From The Greeley Tribune (Analisa Romano):
Although they may meet different fates in the end, the owners of flood-ravaged mobile home parks in Milliken and Evans face similar plights as they navigate new floodplain rules and regulations the park owners say make it impossible to continue doing business. Some suggest it’s an underhanded way to drive the parks out of their respective cities.
But local officials say it doesn’t make sense to build in an area that could again be flooded , and they are obligated to ensure homes and structures aren’t seriously damaged for the public’s health and safety.
In Milliken, town officials’ first priority was to house flood victims through the winter, said Jim Burack, Milliken town administrator and chief of police. The town allowed the two mobile home parks that sustained flood damage — Evergreen Mobile Home Park and Martin Family Trailer Park — to reopen immediately for that reason, he said.
Since then, Evergreen has continued redevelopment on the property, where 21 mobile homes were destroyed in the flood, said Jerrie Solomon, who owns the mobile home park with her husband. Per new floodplain standards implemented by Milliken, Solomon said they hired a geotechnical engineer, did a soil sample and installed backfill to raise the undamaged homes and bring in four new ones. But she said the park can’t keep up with the new rules.
“Every time we get one more thing done, they invent another set of rules and regulations,” Solomon said.
Burack said the town has been working cooperatively with both mobile home parks since the flood struck, and he said they have been transparent about all of the possible scenarios that could come out of redevelopment. Among other options, Burack said the town is looking into purchasing the damaged mobile home parks through a Federal Emergency Management Agency hazard mitigation grant, which would cover 75 percent of the cost of the parks at pre-flood prices.
Solomon said that isn’t welcome news, as she fears the purchase price would be too low. After paying for debris cleanup, down payments on the new homes and the cost to set them in the park, Solomon estimated she and her husband have invested more than $300,000 since the flood.
“If we had not gone in there and started work on that, Milliken would have the same kind of park as Evans,” Solomon said.
In Evans, city officials this week said they may seek to condemn Eastwood Village and Bella Vista mobile home parks to eliminate the health hazards posed by contaminated flood debris.
Keith Cowan, owner of Eastwood Village, filed a lawsuit against the city in February, saying the city’s new floodplain rules prevented him from reopening the park because it would be too costly to comply.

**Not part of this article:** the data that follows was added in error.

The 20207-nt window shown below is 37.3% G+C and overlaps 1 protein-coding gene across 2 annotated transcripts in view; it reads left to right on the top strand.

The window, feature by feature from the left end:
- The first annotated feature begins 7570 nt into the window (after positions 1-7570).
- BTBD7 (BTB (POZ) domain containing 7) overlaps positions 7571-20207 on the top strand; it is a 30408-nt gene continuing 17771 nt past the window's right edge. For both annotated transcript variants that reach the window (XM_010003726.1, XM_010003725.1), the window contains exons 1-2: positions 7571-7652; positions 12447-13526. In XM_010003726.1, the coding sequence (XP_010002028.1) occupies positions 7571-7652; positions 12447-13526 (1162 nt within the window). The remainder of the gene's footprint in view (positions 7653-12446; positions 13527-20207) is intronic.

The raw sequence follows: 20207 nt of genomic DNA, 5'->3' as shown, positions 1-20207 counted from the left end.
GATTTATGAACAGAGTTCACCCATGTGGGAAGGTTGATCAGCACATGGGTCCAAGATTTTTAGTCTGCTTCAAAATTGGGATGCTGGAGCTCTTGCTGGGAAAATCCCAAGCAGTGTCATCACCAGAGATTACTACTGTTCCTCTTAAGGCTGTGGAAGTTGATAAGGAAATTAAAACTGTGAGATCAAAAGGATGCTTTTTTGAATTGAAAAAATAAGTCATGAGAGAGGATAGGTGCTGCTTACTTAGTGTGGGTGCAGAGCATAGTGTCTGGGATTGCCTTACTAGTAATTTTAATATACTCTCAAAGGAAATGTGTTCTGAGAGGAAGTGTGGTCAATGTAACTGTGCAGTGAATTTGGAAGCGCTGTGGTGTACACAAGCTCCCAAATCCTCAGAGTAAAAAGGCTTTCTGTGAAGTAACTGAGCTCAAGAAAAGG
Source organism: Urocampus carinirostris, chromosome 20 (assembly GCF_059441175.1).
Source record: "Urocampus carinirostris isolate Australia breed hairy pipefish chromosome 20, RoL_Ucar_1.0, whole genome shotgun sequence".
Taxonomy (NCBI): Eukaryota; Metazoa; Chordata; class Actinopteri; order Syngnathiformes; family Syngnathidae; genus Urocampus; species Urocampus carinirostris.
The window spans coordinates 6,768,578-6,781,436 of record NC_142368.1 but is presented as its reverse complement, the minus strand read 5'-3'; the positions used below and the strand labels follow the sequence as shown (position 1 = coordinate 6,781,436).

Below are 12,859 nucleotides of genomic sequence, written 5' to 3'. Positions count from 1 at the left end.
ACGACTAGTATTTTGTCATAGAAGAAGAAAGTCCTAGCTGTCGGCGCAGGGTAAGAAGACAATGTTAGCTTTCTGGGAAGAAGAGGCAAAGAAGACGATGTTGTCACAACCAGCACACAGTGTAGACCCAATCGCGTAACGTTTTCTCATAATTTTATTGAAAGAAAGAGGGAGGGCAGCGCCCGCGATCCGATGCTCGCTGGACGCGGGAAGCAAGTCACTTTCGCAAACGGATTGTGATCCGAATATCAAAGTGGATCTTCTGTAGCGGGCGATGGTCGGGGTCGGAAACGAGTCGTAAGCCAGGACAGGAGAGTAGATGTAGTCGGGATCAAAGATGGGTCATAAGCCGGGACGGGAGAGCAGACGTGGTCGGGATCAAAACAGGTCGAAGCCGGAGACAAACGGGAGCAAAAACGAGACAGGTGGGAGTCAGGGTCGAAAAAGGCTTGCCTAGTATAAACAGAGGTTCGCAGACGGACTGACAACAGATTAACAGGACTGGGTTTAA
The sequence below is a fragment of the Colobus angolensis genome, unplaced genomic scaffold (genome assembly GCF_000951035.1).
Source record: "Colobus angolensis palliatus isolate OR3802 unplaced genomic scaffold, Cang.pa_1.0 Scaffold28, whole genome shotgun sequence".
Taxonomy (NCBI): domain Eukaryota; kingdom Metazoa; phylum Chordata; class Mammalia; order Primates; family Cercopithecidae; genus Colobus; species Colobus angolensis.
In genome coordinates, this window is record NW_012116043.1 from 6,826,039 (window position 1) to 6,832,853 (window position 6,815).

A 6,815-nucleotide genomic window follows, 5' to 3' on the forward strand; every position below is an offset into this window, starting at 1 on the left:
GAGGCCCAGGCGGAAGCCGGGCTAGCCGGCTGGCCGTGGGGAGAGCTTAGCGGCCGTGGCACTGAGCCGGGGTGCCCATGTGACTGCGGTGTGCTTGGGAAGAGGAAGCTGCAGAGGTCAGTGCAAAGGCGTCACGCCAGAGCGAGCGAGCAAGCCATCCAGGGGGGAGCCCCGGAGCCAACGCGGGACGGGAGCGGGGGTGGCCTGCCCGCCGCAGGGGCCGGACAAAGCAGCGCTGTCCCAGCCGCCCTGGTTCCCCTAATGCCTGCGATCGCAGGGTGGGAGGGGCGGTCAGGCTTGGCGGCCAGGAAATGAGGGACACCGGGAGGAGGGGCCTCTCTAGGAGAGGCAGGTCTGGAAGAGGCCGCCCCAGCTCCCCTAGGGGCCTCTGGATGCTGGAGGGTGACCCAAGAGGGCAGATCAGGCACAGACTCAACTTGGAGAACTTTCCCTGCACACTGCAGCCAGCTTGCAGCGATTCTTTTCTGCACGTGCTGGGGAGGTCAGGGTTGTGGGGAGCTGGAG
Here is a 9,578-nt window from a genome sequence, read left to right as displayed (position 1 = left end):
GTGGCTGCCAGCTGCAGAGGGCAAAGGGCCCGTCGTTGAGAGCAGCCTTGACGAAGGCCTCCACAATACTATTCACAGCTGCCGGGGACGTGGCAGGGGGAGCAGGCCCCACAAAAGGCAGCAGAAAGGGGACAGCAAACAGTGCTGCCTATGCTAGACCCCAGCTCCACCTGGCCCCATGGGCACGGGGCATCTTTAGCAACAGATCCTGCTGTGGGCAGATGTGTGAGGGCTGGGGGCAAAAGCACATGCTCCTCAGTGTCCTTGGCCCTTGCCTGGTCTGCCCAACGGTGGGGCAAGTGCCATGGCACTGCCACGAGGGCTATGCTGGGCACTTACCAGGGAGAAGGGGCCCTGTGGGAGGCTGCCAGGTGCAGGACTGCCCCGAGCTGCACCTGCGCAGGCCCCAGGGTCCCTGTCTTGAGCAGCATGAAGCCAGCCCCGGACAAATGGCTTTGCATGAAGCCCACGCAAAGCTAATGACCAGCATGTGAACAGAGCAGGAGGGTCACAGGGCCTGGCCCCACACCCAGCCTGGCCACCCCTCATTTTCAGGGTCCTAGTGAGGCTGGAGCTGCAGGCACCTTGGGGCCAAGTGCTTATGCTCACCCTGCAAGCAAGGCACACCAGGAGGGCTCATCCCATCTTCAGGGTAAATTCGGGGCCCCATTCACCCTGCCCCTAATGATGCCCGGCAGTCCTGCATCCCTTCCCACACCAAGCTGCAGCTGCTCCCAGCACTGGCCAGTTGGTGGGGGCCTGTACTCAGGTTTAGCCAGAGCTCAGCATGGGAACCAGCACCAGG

Perry Glantz, the attorney representing Cowan, said Cowan would need compensation not just for his property, but for the loss of his business, which together he said are worth several million dollars. Glantz said last week the whole situation places a financial burden solely on Cowan, which is unfair because his property — the land where the mobile homes sat — technically wasn’t destroyed in the flood.
In Milliken, much depends on a floodplain map the town board will consider Wednesday. The map, commissioned by the Colorado Water Conservation Board, is meant to provide a temporary resource for flood-ravaged communities as they attempt to redevelop, said Kevin Houck, chief of the Watershed and Flood Protection Section of the Colorado Water Conservation Board. After the flood, the Little Thompson and other rivers had erosion and, in some instances, changed course, meaning old floodplain maps may no longer be a trusty resource. Some communities were left with nothing to work with, he said.
Houck said Icon Engineering, a Centennial-based civil engineering firm, is using automated methods to at least provide communities with better data.
“What we are trading off here is quick information to localities at the expense of higher detail,” he said.
Milliken officials may adopt the floodplain temporarily because it could take years for the updated FEMA map to be approved, said Anne Best Johnson, Milliken’s community and economic development director. She said the town is currently working with a FEMA floodplain map crafted in 1978. But if the land where Evergreen Mobile Home Park sits is deemed unsuitable for homes, Solomon said she fears there will be little to no affordable housing left in Milliken.
Burack said the town is working on a housing needs assessment, which should be done in a few months. He said the town is working aggressively alongside the Milliken Housing Authority and Habitat for Humanity to find solutions.
Burack said he is also heartened by the announcement that more federal money will soon be available. The U.S. Department of Housing and Urban Development last week announced $199.3 million more to be added to the $62.8 million pot of money for flood-ravaged Colorado communities.
The money will be doled out by the state through a competitive application process, and Burack said he expects Milliken will fare well once those funds are available.